Alabama officials approved a $725 million bond sale on Thursday to help finance the construction of two supersize prisons, housing up to 4,000 inmates each, as part of a building plan that also relies on a portion of the state’s pandemic relief dollars.
The Alabama Corrections Institution Finance Authority, chaired by Gov. Kay Ivey, met briefly at the Alabama Capitol to approve the sale of the bonds. That money will be added to $135 million in state funds and $400 million in pandemic relief dollars that the state already agreed to put toward the project.
Alabama officials are pursuing the construction of new prisons to replace aging facilities, calling that a partial solution to the state's longstanding troubles in corrections. The U.S. Department of Justice has an ongoing lawsuit against the state over prison conditions.
Critics of the construction plan argue the state is ignoring the bigger issues — prison staffing levels and leadership — to focus on buildings. State officials maintain the new facilities will replace aging and expensive-to-maintain prisons and provide a safer environment for both inmates and staff.
“We are not adding beds. We are not adding, rather we are replacing and modernizing with facilities that will utilize modern design to meet modern prison standards. We will have enhanced health care and mental health facilities. We will have enhanced vocational facilities," Finance Director Bill Poole told reporters after the meeting. He said the state will go to the bond market next week.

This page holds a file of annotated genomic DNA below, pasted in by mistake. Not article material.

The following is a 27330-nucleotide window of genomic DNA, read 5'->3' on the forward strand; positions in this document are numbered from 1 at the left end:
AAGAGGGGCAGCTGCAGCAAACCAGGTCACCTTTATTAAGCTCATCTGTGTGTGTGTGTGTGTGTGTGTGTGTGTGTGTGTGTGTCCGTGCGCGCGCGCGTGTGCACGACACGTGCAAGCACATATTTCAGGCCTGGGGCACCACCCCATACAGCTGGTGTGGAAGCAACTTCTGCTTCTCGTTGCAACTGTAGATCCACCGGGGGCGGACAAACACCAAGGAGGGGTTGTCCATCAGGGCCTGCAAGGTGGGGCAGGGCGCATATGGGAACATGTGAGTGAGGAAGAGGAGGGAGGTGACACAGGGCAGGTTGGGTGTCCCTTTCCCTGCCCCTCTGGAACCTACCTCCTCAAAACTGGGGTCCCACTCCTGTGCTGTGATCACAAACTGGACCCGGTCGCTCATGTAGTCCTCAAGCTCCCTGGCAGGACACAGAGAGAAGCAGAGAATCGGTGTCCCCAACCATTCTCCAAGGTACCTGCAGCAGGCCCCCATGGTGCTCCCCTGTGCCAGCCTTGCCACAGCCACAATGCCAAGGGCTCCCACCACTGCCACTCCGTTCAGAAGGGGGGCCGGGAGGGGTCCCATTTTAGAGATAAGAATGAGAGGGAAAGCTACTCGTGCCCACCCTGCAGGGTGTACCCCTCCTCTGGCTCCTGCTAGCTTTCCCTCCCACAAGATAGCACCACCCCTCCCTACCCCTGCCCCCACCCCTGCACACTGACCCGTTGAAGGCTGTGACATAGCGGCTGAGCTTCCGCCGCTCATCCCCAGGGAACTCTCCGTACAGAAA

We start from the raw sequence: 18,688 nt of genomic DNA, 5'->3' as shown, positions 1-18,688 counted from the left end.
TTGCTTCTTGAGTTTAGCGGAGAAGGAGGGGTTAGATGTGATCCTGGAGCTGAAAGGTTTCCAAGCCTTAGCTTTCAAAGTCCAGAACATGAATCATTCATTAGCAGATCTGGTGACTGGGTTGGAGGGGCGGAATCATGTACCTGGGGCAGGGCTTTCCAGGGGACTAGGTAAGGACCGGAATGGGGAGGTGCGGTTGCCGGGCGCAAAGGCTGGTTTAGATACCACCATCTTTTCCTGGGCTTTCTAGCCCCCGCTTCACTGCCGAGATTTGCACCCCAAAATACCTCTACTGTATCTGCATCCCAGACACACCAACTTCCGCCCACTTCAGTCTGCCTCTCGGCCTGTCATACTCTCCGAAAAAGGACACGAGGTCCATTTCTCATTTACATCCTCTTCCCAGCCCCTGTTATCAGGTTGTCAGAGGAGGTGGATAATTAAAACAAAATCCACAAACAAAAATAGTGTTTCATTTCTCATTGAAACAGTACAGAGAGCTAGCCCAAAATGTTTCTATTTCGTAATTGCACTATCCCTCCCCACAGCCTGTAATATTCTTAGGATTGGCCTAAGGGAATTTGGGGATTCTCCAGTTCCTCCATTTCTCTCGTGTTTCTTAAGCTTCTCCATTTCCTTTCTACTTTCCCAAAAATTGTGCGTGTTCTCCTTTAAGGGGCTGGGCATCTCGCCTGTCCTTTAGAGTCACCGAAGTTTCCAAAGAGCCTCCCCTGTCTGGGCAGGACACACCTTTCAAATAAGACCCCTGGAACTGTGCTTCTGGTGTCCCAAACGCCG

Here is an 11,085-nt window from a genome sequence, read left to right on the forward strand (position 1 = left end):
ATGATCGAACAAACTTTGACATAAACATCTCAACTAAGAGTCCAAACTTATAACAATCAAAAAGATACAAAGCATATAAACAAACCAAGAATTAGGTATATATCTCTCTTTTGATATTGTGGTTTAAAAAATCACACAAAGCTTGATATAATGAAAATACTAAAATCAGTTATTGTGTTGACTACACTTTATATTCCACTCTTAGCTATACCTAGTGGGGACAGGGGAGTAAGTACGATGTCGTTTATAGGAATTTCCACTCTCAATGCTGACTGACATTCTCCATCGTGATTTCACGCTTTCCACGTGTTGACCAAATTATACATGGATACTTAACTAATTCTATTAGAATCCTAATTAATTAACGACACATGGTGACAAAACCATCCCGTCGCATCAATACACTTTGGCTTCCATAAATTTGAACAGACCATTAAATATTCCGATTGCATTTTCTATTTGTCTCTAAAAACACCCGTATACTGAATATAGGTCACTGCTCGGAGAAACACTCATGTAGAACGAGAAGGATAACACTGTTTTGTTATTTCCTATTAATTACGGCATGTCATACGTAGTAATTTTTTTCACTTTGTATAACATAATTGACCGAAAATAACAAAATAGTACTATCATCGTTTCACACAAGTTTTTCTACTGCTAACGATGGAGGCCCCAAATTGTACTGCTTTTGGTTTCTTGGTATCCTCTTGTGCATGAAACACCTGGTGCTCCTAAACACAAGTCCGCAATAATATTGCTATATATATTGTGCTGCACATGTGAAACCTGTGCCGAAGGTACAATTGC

Alabama lawmakers approved the construction plan in October, including tapping $400 million from the state’s share of American Rescue Plan funds to help pay for the work.
The two new prisons are to be located in Elmore and Escambia counties. Some site work has gotten underway using the available funds. “We have some simple dirt work underway with the projects and we’ll be excited to move up with the ground-up construction as soon as possible," Poole said.
The approval comes after the construction plan — which was pursued under two different administrations — hit various snags over the years. An earlier version of the plan would have seen the state lease prisons built and owned by private companies. But that fell through after underwriters withdrew under pressure from activists to not be involved with private prison companies.
The U.S. Department of Justice has sued Alabama over a prison system it says is riddled with prisoner-on-prisoner and guard-on-prisoner violence. The Justice Department noted in an earlier report that dilapidated facilities were a contributing factor to the unconstitutional conditions but wrote “new facilities alone will not resolve” the matter because of problems in culture, management deficiencies, corruption, violence and other problems.
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